Posted by Kimberly Lindbergs on September 3, 2015
Susan Hayward is TCM’s Star of the Month. Films she appeared in will be airing every Thursday evening throughout the month of September.
I didn’t know much about TCM’s current Star of the Month so I decided to delve into her past recently and was somewhat surprised by the way Susan Hayward had been portrayed (and ignored) by the media since her death in 1975. Nicknamed the “Divine Bitch” following the release of a similarly titled biography, the four-time Academy Award nominated actress didn’t make a lot of friends in Hollywood and is rarely described in flattering terms by studio executives and costars so the general picture we have of her seems somewhat skewed. I’m a firm believer that there are usually two-sides to every story so I decided to explore newspaper and movie magazine archives in an effort to learn more about the redheaded screen siren in her own words without the opinions of her biographers and colleagues getting in the way. In the process I discovered a complex woman whose turbulent real life was often more sensational than the fictional lives of the characters she portrayed.
There’s no doubt that Hayward’s Brooklyn upbringing by a hard-drinking father and neglectful mother toughened her up at an early age. I know from firsthand experience that living in poverty can put a chip on your shoulder and Hayward never forgot where she came from or how hard it was to overcome her humble beginnings. When she arrived in Hollywood with a wave of other actresses eager to get the prime role of Scarlet O’Hara in GONE WITH THE WIND (1939), she quickly discovered that success wasn’t going to be easy. Hayward refused to play casting couch games and had to fight hard to win good roles, which didn’t endure her to many producers or directors. Despite her thorny relationship with studio bigwigs, the public loved her. By 1950 Hayward was one of the most popular stars in Hollywood and after being nominated for Best Actress three times, she finally took home a hard-earned Oscar for her performance in the true crime drama I WANT TO LIVE! (1958).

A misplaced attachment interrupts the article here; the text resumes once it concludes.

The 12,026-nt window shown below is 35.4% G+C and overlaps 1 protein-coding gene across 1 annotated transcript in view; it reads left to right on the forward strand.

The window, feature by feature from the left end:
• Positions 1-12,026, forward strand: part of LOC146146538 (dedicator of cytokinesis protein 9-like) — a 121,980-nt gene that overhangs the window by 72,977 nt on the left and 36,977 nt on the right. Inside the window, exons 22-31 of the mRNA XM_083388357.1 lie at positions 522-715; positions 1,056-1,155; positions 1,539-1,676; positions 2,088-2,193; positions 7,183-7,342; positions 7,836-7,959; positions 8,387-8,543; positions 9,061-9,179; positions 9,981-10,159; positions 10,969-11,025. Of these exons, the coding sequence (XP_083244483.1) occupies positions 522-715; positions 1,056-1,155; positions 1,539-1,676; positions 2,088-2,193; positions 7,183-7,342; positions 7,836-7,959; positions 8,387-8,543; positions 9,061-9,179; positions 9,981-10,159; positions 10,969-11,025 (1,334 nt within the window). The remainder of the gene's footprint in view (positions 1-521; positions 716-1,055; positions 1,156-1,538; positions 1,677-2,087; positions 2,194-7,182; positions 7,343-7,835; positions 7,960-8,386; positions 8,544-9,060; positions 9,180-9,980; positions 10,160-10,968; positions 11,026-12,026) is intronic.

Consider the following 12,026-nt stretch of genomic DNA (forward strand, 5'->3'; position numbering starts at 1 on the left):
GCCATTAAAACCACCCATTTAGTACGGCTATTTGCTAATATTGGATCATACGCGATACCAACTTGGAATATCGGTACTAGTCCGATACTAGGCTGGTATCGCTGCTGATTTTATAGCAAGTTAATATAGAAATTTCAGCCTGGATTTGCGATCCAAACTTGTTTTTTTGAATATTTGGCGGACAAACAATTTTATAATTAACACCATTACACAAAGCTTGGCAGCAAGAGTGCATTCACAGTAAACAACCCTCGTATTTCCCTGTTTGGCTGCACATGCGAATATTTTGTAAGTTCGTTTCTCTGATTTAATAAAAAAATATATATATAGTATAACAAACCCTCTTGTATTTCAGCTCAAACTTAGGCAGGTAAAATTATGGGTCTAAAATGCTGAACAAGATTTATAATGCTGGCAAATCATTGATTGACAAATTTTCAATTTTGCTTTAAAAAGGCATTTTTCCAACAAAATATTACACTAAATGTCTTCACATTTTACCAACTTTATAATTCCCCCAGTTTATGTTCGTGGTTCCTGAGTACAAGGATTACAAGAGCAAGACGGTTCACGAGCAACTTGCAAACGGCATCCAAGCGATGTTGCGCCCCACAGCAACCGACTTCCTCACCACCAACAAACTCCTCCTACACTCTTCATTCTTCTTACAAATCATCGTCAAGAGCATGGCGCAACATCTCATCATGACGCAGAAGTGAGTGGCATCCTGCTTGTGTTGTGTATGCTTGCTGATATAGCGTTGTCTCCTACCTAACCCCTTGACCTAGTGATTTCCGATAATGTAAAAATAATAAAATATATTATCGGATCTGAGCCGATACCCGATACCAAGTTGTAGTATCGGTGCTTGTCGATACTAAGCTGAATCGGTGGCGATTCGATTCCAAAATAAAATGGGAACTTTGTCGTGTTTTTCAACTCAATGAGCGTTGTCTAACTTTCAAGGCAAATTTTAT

After her Academy Award win, Hayward reportedly didn’t work as hard or as often and preferred life on her Georgia ranch as the mother of twin boys and the wife of her second husband, a successful businessman and former FBI agent named Floyd Eaton Chalkley. She may not have won the role of Georgia born Scarlet O’Hara but there must have some satisfaction in becoming a successful landowner in the same state as the fictional heroine she once longed to play. The tough Brooklyn dame who took on Hollywood passed away in 1975 following a long battle with cancer but she left behind plenty of movies that will be airing on TCM every Thursday throughout the month of September. I’m looking forward to playing catch-up with her filmography myself since I’ve only seen a handful of the movies she appeared in and after reading up on Hayward I gained new admiration for her professionalism in an industry that often rewards celebrity and personality rather than talent and skill. Hayward may have been many things to many people but she was undoubtedly a consummate actress who cared deeply about her craft. She also had a lot to say so I’ll get out of the way and let her take over now.
On her early life:
On acting & Hollywood:
On her temperament & tumultuous relationships with colleagues:
On raising her children:
Emotions? Susan has them:
What she likes:
On death, retirement and her deep-seated fear of . . . cows?!
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